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The Netherlands during the Thirties

The 1930s

Unemployed labourers waiting      
      for unemployment benefit           

During the years prior to the German invasion of May 10th 1940, Dutch society was in the grip of an economic crisis. There were huge discrepancies between rich and poor and the country was divided into different political and religious groups: the 'pillars'.


         Queen Mother Emma, Princess Juliana
        and Queen Wilhelmina around 1930

But despite these divisions, there was a strong sense of national unity. The symbols for this national pride transcended politics included: KLM (Royal Dutch Airlines), the fight against the water in the form of the Zuiderzeewerken (damming and drainage project), the Concertgebouworkest (Concert Building Orchestra) and the Dutch Royal House.

Respect authority

The Netherlands is a country that respects authority. The father in the family, the teacher in the classroom, the boss at work, the mayor of the city, the officer in the army and the Queen were all looked up to with respect.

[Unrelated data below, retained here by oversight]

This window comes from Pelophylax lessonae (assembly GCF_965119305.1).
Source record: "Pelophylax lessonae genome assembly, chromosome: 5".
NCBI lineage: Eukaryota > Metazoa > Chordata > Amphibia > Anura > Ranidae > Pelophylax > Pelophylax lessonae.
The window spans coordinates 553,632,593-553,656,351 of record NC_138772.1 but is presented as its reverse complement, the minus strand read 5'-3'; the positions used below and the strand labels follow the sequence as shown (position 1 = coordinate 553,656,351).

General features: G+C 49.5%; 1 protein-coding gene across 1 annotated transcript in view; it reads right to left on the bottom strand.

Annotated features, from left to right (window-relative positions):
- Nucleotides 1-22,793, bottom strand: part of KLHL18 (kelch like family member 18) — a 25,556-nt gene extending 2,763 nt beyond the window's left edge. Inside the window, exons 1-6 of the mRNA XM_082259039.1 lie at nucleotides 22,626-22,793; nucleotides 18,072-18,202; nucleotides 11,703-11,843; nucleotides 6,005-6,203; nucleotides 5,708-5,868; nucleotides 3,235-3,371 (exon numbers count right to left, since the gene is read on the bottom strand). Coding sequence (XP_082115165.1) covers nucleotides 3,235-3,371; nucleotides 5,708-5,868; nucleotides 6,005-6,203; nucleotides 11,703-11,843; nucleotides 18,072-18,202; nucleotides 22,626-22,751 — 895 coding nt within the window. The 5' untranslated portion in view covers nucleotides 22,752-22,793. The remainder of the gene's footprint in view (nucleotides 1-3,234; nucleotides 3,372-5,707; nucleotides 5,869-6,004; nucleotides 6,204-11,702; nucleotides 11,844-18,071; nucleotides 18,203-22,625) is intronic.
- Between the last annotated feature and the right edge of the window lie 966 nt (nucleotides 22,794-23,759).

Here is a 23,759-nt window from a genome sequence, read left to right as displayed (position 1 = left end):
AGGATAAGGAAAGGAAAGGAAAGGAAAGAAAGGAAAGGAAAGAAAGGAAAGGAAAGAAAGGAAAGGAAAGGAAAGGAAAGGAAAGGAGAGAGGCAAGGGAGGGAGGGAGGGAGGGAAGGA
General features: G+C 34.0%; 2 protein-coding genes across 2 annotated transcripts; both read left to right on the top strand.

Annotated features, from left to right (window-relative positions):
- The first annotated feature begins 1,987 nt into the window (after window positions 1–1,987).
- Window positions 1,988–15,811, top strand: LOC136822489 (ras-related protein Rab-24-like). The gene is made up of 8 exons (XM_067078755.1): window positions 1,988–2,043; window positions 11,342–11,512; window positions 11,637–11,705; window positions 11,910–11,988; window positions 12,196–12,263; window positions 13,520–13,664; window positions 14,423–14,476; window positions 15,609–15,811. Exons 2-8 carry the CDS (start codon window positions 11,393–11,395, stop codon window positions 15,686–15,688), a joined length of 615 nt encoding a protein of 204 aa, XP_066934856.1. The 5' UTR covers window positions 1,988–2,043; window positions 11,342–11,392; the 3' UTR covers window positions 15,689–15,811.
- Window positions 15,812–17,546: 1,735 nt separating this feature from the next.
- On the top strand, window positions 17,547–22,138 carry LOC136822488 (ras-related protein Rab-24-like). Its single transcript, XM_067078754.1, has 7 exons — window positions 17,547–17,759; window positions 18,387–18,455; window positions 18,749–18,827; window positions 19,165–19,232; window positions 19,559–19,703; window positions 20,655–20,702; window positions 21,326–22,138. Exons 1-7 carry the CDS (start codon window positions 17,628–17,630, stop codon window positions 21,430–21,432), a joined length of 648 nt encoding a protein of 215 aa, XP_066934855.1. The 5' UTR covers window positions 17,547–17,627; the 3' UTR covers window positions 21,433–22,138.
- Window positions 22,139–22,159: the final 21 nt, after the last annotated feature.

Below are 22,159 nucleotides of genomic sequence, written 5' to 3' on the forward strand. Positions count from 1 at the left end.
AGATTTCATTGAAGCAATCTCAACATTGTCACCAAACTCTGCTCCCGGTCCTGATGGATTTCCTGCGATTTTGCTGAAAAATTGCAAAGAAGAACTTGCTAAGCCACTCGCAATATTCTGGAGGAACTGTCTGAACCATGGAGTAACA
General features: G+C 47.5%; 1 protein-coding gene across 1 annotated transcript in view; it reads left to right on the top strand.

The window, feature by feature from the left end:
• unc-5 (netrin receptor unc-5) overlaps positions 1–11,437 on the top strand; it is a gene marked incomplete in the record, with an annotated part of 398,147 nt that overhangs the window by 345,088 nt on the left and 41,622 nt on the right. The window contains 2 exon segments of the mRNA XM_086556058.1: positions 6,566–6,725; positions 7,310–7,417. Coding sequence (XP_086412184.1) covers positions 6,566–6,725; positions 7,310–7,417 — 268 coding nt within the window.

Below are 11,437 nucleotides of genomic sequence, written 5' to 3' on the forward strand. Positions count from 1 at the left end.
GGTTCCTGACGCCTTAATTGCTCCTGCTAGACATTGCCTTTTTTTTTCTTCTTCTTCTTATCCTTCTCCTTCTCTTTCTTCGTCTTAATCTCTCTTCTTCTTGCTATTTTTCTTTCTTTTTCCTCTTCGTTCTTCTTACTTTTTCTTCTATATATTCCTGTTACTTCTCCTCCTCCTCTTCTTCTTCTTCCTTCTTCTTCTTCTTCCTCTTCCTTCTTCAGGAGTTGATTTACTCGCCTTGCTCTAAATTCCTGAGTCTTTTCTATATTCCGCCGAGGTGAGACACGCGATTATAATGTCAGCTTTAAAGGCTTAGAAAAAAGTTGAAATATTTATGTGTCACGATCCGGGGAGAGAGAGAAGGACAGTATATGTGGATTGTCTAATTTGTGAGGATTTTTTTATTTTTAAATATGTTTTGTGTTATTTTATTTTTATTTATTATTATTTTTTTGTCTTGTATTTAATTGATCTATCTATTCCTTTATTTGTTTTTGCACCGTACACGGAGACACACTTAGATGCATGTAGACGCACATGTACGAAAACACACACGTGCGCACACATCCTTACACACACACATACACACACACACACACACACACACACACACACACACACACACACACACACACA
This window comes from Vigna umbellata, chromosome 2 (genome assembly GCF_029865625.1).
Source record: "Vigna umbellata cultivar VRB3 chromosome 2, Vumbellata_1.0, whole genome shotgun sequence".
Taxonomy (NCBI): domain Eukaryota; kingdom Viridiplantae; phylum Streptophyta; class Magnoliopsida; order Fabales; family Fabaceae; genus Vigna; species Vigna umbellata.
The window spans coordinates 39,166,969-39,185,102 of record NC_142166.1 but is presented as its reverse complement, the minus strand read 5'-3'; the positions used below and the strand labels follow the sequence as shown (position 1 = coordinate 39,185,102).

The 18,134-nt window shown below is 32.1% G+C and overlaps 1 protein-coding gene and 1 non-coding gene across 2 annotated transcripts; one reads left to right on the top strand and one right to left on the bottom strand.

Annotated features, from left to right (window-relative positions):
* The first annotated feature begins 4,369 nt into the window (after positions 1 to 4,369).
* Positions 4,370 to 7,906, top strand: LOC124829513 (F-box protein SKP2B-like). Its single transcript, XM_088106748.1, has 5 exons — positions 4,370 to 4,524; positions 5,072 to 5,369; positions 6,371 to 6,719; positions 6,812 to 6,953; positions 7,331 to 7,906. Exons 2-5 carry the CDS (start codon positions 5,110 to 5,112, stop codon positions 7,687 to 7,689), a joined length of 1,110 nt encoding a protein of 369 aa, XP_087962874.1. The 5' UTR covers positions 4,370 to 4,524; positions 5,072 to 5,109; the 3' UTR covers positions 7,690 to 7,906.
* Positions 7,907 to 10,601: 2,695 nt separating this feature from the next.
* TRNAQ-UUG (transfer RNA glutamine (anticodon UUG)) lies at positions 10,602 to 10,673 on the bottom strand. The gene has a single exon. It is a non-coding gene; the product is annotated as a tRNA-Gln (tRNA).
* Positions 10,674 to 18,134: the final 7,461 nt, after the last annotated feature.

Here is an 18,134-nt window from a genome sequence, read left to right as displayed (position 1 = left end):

Democracy under threat

Elsewhere in Europe, democracy was under threat from social and political conflict. There was Fascism in Italy, Communism in the Soviet Union, National Socialism in Germany, Falangism in Spain. But in the Netherlands, the people from the various pillars were living alongside each other in relative harmony.

The Dutch prime minister during the thirties  was Hendrik Colijn.
The Dutch prime minister during the thirties was Hendrik Colijn.


Protestant Pillar, saw themselves as the true Dutch. After all, the origins of the Dutch stemmed back to the 16th Century following a Protestant uprising against the Roman Catholic authorities. The Protestants were orthodox and they lived a frugal life without outward show.

Catholic Pillar, had to take second place in the Protestant Netherlands for centuries. But they started to emancipate. Their number was growing rapidly; their lifestyle more colourful and exuberant.

Socialist Pillar, were striving to elevate the working classes. They formed a single red family with its own trade union, youth movement, broadcasting organisation and publishing house.

Liberal Pillar, consisted of the upper middle classes who were keen on law and order, and advocated individualism and the free market economy.

Each 'pillar' had its own political party, its own clubs and even schools. There was also a separate newspaper for the Catholics, as well as one for the Protestants, one for the Socialists and one for the Liberal conservatives.

Objects from the socialist 'pillar'.

Remain neutral

All newspapers reported news of the growing power of Adolf Hitler in Germany, the persecution of Jews and the threat of European war. But the Dutch population presumed that their country – as in World War One – would remain neutral.